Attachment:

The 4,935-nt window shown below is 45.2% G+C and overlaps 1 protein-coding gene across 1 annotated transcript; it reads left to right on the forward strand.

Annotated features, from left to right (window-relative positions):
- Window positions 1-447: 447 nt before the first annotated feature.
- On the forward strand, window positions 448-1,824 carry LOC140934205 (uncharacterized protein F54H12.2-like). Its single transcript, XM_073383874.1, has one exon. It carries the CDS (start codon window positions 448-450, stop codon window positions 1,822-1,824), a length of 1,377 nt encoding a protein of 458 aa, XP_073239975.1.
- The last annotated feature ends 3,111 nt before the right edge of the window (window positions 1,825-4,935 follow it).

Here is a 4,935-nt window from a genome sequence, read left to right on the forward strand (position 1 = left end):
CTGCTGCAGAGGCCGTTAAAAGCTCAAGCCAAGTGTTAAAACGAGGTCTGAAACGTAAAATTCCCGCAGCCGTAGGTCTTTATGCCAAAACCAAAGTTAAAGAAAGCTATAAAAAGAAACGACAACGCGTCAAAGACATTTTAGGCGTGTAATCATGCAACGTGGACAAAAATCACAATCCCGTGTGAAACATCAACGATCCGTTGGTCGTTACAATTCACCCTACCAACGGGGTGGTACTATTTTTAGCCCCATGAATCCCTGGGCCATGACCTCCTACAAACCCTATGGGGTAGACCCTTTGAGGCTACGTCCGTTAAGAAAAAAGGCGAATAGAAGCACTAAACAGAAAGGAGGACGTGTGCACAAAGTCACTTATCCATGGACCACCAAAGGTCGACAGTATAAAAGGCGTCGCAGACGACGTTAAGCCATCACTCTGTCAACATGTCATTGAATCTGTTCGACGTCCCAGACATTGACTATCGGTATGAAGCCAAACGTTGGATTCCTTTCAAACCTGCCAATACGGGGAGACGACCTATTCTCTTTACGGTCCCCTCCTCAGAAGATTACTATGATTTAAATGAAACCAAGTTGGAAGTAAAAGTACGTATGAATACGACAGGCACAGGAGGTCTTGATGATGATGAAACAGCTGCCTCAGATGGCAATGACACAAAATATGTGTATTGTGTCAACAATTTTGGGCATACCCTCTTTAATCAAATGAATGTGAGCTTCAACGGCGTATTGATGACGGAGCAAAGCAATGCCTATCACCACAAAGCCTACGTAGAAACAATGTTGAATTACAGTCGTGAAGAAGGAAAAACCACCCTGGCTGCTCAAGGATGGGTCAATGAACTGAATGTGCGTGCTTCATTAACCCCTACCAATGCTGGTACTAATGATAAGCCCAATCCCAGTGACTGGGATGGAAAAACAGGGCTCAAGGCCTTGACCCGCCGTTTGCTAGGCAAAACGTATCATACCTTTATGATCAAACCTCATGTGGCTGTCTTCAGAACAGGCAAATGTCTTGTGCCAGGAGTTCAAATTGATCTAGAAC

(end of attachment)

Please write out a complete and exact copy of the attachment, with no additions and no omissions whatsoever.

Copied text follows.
The 4,935-nt window shown below is 45.2% G+C and overlaps 1 protein-coding gene across 1 annotated transcript; it reads left to right on the forward strand.

Annotated features, from left to right (window-relative positions):
- Window positions 1-447: 447 nt before the first annotated feature.
- On the forward strand, window positions 448-1,824 carry LOC140934205 (uncharacterized protein F54H12.2-like). Its single transcript, XM_073383874.1, has one exon. It carries the CDS (start codon window positions 448-450, stop codon window positions 1,822-1,824), a length of 1,377 nt encoding a protein of 458 aa, XP_073239975.1.
- The last annotated feature ends 3,111 nt before the right edge of the window (window positions 1,825-4,935 follow it).

Here is a 4,935-nt window from a genome sequence, read left to right on the forward strand (position 1 = left end):
CTGCTGCAGAGGCCGTTAAAAGCTCAAGCCAAGTGTTAAAACGAGGTCTGAAACGTAAAATTCCCGCAGCCGTAGGTCTTTATGCCAAAACCAAAGTTAAAGAAAGCTATAAAAAGAAACGACAACGCGTCAAAGACATTTTAGGCGTGTAATCATGCAACGTGGACAAAAATCACAATCCCGTGTGAAACATCAACGATCCGTTGGTCGTTACAATTCACCCTACCAACGGGGTGGTACTATTTTTAGCCCCATGAATCCCTGGGCCATGACCTCCTACAAACCCTATGGGGTAGACCCTTTGAGGCTACGTCCGTTAAGAAAAAAGGCGAATAGAAGCACTAAACAGAAAGGAGGACGTGTGCACAAAGTCACTTATCCATGGACCACCAAAGGTCGACAGTATAAAAGGCGTCGCAGACGACGTTAAGCCATCACTCTGTCAACATGTCATTGAATCTGTTCGACGTCCCAGACATTGACTATCGGTATGAAGCCAAACGTTGGATTCCTTTCAAACCTGCCAATACGGGGAGACGACCTATTCTCTTTACGGTCCCCTCCTCAGAAGATTACTATGATTTAAATGAAACCAAGTTGGAAGTAAAAGTACGTATGAATACGACAGGCACAGGAGGTCTTGATGATGATGAAACAGCTGCCTCAGATGGCAATGACACAAAATATGTGTATTGTGTCAACAATTTTGGGCATACCCTCTTTAATCAAATGAATGTGAGCTTCAACGGCGTATTGATGACGGAGCAAAGCAATGCCTATCACCACAAAGCCTACGTAGAAACAATGTTGAATTACAGTCGTGAAGAAGGAAAAACCACCCTGGCTGCTCAAGGATGGGTCAATGAACTGAATGTGCGTGCTTCATTAACCCCTACCAATGCTGGTACTAATGATAAGCCCAATCCCAGTGACTGGGATGGAAAAACAGGGCTCAAGGCCTTGACCCGCCGTTTGCTAGGCAAAACGTATCATACCTTTATGATCAAACCTCATGTGGCTGTCTTCAGAACAGGCAAATGTCTTGTGCCAGGAGTTCAAATTGATCTAGAAC